Today’s eco-question: What are the principles of environmental labelling?

At a time when environmental labels and statements abound, the European PEF (Product Environmental Footprint) methodology and French environmental labelling are guiding the fashion industry towards a framework for measuring their impacts and encouraging eco-design brands to achieve better environmental performances.

The goals of environmental labelling

  • To assess the environmental impact of a product throughout its life cycle, using a multi-stage approach, from the extraction of the raw materials to the end of life of the product, and a multi-criteria approach, by analyzing the different categories of impact, such as effects on climate, biodiversity and resources.
  • To establish aligned benchmarks based on international standards, to achieve harmonized measures between brands.
  • To corroborate environmental claims using robust, verifiable and comparable criteria.
  • To enable consumers to make informed choices through a label communicating the impact assessment of the product.


Hand puts the wooden cubes with CO2 emission reduction icon.  CO2 emission concept. Green industries business concept.
  • Resources: Water and energy consumption, land use
  • Climate change: Greenhouse gas emissions, ozone depletion
  • Biodiveristy: Soft water, sea water and soil pollution
  • Health: Potential toxicity for humans


There are 2 key priorities to roll out these approaches:

  • Traceability: The ability to trace your value chain, a mainstay pillar for running a full diagnosis.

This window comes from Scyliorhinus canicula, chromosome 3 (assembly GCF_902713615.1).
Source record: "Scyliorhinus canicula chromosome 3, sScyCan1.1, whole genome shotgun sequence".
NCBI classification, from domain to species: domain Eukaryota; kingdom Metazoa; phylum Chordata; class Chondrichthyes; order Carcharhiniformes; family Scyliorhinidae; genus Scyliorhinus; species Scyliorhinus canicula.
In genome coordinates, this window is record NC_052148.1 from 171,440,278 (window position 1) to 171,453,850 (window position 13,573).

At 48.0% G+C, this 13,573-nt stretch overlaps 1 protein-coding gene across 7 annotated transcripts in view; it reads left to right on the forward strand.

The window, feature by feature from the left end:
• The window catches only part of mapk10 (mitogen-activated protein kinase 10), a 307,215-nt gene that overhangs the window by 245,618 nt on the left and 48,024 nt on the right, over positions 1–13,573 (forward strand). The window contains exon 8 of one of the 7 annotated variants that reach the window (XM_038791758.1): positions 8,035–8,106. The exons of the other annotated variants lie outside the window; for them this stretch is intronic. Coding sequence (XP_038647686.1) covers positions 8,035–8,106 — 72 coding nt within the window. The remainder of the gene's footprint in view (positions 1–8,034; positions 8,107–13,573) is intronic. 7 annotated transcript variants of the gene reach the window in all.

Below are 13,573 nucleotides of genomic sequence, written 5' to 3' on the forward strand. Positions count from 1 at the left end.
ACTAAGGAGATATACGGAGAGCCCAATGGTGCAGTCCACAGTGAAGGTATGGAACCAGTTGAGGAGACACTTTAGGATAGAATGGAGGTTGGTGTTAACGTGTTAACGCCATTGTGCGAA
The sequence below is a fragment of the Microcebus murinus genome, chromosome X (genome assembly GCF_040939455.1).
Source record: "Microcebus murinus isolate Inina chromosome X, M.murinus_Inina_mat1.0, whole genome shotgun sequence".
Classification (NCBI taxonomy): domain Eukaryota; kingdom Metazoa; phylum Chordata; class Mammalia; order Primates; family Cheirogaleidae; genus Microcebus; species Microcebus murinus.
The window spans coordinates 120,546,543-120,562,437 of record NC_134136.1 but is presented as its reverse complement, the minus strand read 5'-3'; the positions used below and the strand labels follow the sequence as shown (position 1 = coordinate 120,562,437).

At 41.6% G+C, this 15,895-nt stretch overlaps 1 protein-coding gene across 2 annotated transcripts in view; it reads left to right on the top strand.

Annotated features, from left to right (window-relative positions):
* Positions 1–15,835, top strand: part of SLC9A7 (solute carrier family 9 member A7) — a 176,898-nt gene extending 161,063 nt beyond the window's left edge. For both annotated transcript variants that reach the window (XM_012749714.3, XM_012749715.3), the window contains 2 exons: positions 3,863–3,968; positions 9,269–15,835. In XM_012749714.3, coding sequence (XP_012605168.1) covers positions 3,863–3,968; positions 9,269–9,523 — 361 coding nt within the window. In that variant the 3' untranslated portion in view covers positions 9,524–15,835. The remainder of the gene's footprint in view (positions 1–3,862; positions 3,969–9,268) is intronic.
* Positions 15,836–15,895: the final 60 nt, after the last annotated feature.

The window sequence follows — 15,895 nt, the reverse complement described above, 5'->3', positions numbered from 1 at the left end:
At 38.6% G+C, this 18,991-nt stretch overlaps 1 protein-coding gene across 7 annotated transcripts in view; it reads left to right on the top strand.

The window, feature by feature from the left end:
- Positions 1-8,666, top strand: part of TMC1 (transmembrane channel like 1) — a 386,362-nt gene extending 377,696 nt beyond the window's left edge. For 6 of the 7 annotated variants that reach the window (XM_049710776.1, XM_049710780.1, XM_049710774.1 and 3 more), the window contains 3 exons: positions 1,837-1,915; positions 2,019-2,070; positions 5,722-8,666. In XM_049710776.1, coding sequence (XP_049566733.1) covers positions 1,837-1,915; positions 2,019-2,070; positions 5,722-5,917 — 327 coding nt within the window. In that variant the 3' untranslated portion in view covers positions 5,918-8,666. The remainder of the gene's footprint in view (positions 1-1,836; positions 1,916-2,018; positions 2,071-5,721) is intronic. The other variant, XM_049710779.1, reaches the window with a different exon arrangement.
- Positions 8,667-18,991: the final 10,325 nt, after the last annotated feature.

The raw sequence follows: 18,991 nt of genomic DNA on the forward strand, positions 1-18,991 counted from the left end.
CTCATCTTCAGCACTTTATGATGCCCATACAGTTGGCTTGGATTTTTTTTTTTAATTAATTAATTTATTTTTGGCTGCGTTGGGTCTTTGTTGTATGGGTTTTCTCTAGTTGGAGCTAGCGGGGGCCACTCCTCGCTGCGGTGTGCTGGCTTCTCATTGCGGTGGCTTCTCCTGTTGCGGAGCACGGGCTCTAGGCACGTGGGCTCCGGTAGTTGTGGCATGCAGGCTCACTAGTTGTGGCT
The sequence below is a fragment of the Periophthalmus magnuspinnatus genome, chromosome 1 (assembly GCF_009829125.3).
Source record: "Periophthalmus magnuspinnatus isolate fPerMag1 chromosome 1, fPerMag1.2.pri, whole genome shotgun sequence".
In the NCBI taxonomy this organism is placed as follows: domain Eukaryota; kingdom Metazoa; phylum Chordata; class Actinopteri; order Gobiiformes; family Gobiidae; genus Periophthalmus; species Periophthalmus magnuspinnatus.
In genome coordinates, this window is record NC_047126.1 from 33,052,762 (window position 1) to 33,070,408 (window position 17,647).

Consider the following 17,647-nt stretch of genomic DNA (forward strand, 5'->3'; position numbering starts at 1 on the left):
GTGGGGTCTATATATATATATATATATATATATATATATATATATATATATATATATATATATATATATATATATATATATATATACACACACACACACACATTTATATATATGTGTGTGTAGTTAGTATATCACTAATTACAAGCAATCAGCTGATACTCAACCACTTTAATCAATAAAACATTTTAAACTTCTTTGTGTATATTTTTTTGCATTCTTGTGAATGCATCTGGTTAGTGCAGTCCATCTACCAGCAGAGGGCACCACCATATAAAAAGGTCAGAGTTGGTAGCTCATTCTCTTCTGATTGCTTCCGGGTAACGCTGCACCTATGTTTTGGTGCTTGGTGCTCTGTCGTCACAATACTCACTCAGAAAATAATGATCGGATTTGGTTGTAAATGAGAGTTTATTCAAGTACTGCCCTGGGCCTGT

• Data collection:
    • For the product: type of resources used, knowledge of the different stages and treatments involved, full name of products…
    • For the company: water and energy consumption, waste water treatment, waste management.

Read also: Eco-question: Eco-score—what will France’s environmental labeling tell us about our clothes?

How to go further?

The methodologies in development use the Life Cycle Analysis tool, tool based on databases, which is able to keep a record of impacts. At this stage, however, certain aspects still need to be integrated to ensure the process is robust.

  • Incomplete data: Data is sometimes old, data used by default when product-specific information are missing.
  • Progress made on quality is not necessarily highlighted: Regenerative practices, renewability, physical durability of products.
  • Certain aspects of biodiversity are overlooked: including the assessment of the impact of microfibre release, a major issue for our industry.

To move forward on these actions, collaboration is key. The first step here is to raise your employees’ awareness of these goals. But you should also talk to your industrial partners, to understand and collect environmental data and to learn more about the value chains.

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